worne by any women in the Country, but by them This “lake or poole of very pitch” could be no onely." --Pp. 50-52. other than one of the many bitumen springs which Sir Anthony Sherley's own narrative of this have been known to exist for ages in Asia Minor expedition was not published until 1613, for
a review of which Mr. Collier's Bibliographical of the officiating clergymen a red bag, which is Account, 1865 (vol. ii. p. 343), may be consulted. placed in an offertory basin. This is understood
S. to contain the Queen's offering of gold, frankin
cense, and myrrh, in commemoration of the gift of TWELFTH DAY.
the Magi to the infant Saviour. This day is rich As a popular festival Twelfth Day stands only in proverbs. Thus, in Dalmatia they say, “ If you inferior to Christmas, the leading object being to were to ask a wolf when he felt the cold most, he do honour to the three Magi, or, as they are com- would reply, 'At the winter solstice,'” which is at monly called, the three kings of Cologne. The Epiphany. In Italy it is thought to be one of the name Twelfth Day itself dates as far back as the coldest days. Thus, at Milan they say, time of King Alfred, who established the twelve Epiphany is the greatest cold we can have.” At days after Christmas as holidays, of which the Florence there is a popular saying, “Show me the Epiphany was the last. These twelve days were man who does not shiver on the Epiphany, and I dedicated to the twelve apostles, and in some will show you an honest man." Lastly, on the parts of England it is still customary to light, on Rhine there is a proverb, “ The three holy kings the eve of Twelfth Day, one large and twelve build a bridge or break one,” implying that either small fires, which are intended to represent our
a hard frost or a thaw comes at this season. Lord and the twelve apostles. In days gone by
T. F. THISELTON DYER. this festival was chiefly marked by the custom of drawing for king and queen by lots-a practice,
MANUS CHRISTI, &c. according to some, derived from the Roman Saturn
I subjoin a few notes on some names of plants alia, when at its completion children drew lots and specifics, which show the influence of the with beans to see who would be king. In Lincolnshire there is always a dance on Twelfth Day, religious houses in the Middle Ages on popular called the “ Cake Ball," at which the old custom irreverence was intended when the names were
nomenclature. We need not suppose that any of choosing the king and queen by lot is still kept up. In France the sovereign thus elected is called originally bestowed, though some of them rather ** Le Roi de la Five," and the importance of this jar upon our more sensitive modern religious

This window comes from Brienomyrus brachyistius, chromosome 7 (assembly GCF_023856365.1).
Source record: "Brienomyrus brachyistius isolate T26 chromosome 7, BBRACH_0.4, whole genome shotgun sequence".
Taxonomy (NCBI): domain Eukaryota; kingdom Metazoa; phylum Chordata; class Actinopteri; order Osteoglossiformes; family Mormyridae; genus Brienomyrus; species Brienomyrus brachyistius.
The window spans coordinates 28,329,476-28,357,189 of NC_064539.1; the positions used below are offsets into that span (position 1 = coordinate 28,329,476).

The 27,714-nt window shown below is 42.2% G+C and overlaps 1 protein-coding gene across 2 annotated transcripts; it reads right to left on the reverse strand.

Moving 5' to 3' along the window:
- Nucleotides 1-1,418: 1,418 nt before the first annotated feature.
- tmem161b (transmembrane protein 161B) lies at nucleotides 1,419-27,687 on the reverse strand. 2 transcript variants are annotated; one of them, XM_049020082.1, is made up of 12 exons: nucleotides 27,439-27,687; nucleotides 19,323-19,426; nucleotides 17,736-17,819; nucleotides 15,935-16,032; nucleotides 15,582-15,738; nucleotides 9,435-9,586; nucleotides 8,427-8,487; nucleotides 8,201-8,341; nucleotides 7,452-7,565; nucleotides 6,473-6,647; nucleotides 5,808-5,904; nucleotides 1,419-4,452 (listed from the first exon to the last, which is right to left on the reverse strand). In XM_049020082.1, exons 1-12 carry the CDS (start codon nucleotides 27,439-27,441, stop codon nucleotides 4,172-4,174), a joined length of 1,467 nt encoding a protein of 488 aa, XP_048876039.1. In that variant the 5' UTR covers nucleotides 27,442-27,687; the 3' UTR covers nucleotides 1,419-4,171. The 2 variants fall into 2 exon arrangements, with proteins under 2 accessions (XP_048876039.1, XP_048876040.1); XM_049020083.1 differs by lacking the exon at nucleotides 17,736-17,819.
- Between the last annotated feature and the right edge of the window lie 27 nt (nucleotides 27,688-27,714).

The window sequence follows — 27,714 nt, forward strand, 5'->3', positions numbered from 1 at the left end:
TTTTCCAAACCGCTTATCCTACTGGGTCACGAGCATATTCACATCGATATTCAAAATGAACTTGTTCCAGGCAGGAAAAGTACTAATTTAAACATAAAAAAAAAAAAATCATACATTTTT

sentiment. The instances which I have selected ceremony is indicated by the proverbial phrase for are either imperfectly explained or omitted by good luck, “Il a trouvé la fève au gâtean,"-he
Nares and Halliwell. has found the bean in the cake. Twelfth Day appears to have been observed in this country by rosewater or that of violets or cinnamon ; a sort of
Manus Christi. — “Refined sugar boild with royalty from time immemorial. In the eighth year cordial for very weak persons” (Phillips, New of the reign of Edward III. the title of "King of World of Words, sixth edit., 1706);
Take as the Bean" was conferred upon one of the king's much sugar as will fill your mold and boyl it in minstrels ; and we read, too, how Henry VII. with much pomp kept this ceremony at Court. In
a manus christi, then pour it into your mold 1503 Mary Queen of Scots celebrated the pastime Delight, or the Art of Preserving, Concerring and
suddenly, and clap on the lid," &c. (A Queen's of the king of the Bean at Holyrood, but with a queen, Miss Strickland tells us (Lives of the Queens Halliwell' merely says (Arch. and Prov. Dict.),
Candying, &c., London, 1655, 12mo., p. 264). of Scotland, vol. iv. p. 20), " instead of a king, “Manus Christi, a kind of lozenge.” Ducange as more appropriate, in consideration of herself being a female sovereign.” Indeed, down to the (Supplement, Paris, 1766, fol.) gives us, “Manus
Christi, massa quædam saccharo condita.” I suptime of the civil wars, this festival was observed with much enthusiasm, not only at Court, but at pose, therefore, that Manus Christi was a sort of the ľniversities and the Inns of Court. Formerly sugar candy, and was so called in some conventual the Lord Mayor and Aldermen and the guilds of refectory because its supposed cordial properties London attended St. Paul's Cathedral on Twelfth
raised up sick people like the divine hand. Day to hear a sermon-a custom alluded to in the because it cures 'diseases of the eyes (N. Cul
Oculus Christi, wild clary or Christ's eye, early part of Queen Elizabeth's reign. Of late years the celebration of Twelfth Day has been on
pepper's English Physitian, edit. 1671).
Orvale sauvage, wild clarie, double clarie, ocle the decline, and many of the customs once con- Christi (Cotgrave). This is our Salvia verbenaca. Dected with it have fallen into disuse. One, how
Lacrima Christi, a kind of excellent wine about ever, of medieval origin is still observed at the Naples (Torriano, edit. 1659). This wine is still Chapel Royal, St. James's Palace. On the festival of the Epiphany, after the reading of the sentence at made on the slopes of Vesuvius, and remains in
some request. the offertory, “Let your light,” &c., while the organ is played, two members of Her Majesty's house
“God's Good. A blessing on a meal?
"Let the cook be thy physition, and the shambles thy hold descend from the royal pew and advance to apothecaries shop: hee that for every qualme will take the Communion rails, where they present to one a receipt, and cannot make two meales, unless Galen be